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A U.S. servicemember trains Afghan troops at a training camp in Kabul, Afghanistan, in June 2007. On Wednesday, April 8, 2015, an Afghan soldier opened fire on coalition troops killing a U.S. servicemember and wounding at least two others.
A U.S. servicemember trains Afghan troops at a training camp in Kabul, Afghanistan, in June 2007. On Wednesday, April 8, 2015, an Afghan soldier opened fire on coalition troops killing a U.S. servicemember and wounding at least two others. (Cherie A. Thurlby/Department of Defense)

This story has been updated.

KABUL, Afghanistan — An Afghan soldier opened fire Wednesday on U.S. soldiers in eastern Afghanistan, killing one and wounding several others in the first hostile fire death suffered by the U.S. military since the end of the NATO combat mission, officials said.

The attack occurred after a meeting between U.S. Embassy officials and local Afghan leaders at the provincial governor’s home in Jalalabad, said Hazrat Hussain Mashraqiwal, police spokesman for Nangarhar province.

The Afghan soldier suddenly fired on troops providing security for the Embassy team. He was killed when security team members returned fire, Mashraqiwal said. None of the U.S. diplomats was injured, the embassy said.

Pentagon spokesman Col. Steve Warren confirmed the fatality was an American soldier and that “several” U.S. soldiers were wounded. The wounded were taken to regional medical facilities, Warren said. He said he didn’t know how seriously they were injured.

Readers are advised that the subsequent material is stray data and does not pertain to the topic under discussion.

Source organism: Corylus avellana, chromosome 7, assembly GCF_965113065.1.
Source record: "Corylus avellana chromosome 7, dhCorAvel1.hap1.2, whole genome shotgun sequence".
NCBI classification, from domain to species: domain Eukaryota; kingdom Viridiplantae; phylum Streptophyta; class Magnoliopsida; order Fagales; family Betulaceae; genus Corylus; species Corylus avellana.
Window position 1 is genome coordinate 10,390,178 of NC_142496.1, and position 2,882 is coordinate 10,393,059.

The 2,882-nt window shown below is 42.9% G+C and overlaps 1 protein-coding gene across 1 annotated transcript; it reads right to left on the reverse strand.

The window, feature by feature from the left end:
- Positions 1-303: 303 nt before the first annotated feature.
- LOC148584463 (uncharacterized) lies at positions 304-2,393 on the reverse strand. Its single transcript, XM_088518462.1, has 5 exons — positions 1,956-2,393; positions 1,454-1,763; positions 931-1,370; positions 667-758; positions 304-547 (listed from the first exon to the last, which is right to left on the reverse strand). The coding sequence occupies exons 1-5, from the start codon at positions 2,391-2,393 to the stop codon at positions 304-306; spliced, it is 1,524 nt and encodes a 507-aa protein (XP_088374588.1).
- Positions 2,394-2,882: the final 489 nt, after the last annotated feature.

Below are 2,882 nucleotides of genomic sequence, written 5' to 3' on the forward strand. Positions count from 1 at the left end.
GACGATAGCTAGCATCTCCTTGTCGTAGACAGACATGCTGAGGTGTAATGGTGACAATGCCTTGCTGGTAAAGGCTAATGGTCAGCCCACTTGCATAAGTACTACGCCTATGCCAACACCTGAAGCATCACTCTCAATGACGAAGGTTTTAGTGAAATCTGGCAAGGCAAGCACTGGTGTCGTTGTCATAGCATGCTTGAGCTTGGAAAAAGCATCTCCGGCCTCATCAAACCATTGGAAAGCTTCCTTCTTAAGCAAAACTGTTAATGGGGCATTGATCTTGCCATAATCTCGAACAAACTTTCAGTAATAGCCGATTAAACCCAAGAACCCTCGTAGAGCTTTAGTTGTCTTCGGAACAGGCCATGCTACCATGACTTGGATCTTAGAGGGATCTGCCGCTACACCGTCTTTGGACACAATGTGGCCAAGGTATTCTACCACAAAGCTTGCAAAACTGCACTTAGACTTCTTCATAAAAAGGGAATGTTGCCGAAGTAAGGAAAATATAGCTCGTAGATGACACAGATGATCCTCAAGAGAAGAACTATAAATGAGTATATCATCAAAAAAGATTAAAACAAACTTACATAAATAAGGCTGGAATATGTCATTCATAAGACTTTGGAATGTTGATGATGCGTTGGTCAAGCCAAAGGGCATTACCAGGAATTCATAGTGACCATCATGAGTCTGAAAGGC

It was the first hostile fire death suffered by the U.S. military since NATO ended its combat role in Afghanistan at the end of last year and shifted to a training and assistance mission known as Operation Resolute Support. Two 1st Cavalry Division soldiers were killed Dec. 12 by an IED in Parwan province. Three American civilian contractors were killed by an Afghan soldier Jan. 29 at Kabul airport.

Mashraqiwal also said a police officer had been detained for questioning in connection with Wednesday’s shooting. He said the policeman was not in Jalalabad at the time of the attack and provided no further details as to the officer’s involvement.

Afghan Gen. Fazel Ahmad Sherzad, who is police chief for eastern Nangarhar province where the shooting happened, said it took place immediately after the meeting in the governor’s compound and the embassy official had left.

“Right after the U.S. official had left, suddenly an Afghan army soldier opened fire on the U.S. soldiers who were present in the compound,” Sherzad told The Associated Press.

The American troops returned fire, killing the Afghan soldier, whom Sherzad identified as Abdul Azim, from Laghman province.

Warren said it was premature to describe the shooting as an “insider attack” but “indications are leaning that way.”

The Taliban-affiliated terrorist group Hezb-i-Islami claimed responsibility for the shooting. The group's spokesman, Zubair Sediqi, said the shooter was their agent inside the ANA unit based in Nangarhar.

The assailant was a member of the Afghan army unit based out of Jalalabad Airfield, assigned to partner with coalition forces to provide security to the visiting U.S. Embassy delegation, Sediqi said Wednesday.

The Associated Press, Zubair Babakarkhail and Stars and Stripes reporter Jon Harper contributed to this report.

munoz.carlo@stripes.com Twitter: @NatSecCarlo

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